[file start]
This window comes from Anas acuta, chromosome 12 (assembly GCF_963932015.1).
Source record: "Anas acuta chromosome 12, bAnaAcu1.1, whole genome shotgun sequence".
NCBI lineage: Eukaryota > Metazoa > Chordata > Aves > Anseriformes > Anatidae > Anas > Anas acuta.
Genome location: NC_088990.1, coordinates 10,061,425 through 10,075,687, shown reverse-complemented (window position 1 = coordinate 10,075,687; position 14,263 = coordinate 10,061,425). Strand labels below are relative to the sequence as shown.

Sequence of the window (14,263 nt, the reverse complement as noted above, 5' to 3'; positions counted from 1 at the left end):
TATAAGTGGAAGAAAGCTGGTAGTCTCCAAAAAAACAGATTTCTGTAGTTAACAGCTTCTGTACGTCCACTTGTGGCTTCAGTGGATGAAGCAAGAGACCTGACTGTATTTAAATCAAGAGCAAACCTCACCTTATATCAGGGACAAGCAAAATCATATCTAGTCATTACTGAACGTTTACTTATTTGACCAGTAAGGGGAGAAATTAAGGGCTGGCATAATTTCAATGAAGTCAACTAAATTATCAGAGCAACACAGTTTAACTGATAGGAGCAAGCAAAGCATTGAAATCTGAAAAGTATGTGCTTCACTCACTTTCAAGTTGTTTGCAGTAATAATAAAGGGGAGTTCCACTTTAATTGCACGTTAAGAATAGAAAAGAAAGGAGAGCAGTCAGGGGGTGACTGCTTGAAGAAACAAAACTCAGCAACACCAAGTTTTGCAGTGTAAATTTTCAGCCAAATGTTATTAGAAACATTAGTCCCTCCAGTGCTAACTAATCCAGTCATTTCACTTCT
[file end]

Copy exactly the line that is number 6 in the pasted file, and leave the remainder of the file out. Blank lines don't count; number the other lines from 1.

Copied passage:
TATAAGTGGAAGAAAGCTGGTAGTCTCCAAAAAAACAGATTTCTGTAGTTAACAGCTTCTGTACGTCCACTTGTGGCTTCAGTGGATGAAGCAAGAGACCTGACTGTATTTAAATCAAGAGCAAACCTCACCTTATATCAGGGACAAGCAAAATCATATCTAGTCATTACTGAACGTTTACTTATTTGACCAGTAAGGGGAGAAATTAAGGGCTGGCATAATTTCAATGAAGTCAACTAAATTATCAGAGCAACACAGTTTAACTGATAGGAGCAAGCAAAGCATTGAAATCTGAAAAGTATGTGCTTCACTCACTTTCAAGTTGTTTGCAGTAATAATAAAGGGGAGTTCCACTTTAATTGCACGTTAAGAATAGAAAAGAAAGGAGAGCAGTCAGGGGGTGACTGCTTGAAGAAACAAAACTCAGCAACACCAAGTTTTGCAGTGTAAATTTTCAGCCAAATGTTATTAGAAACATTAGTCCCTCCAGTGCTAACTAATCCAGTCATTTCACTTCT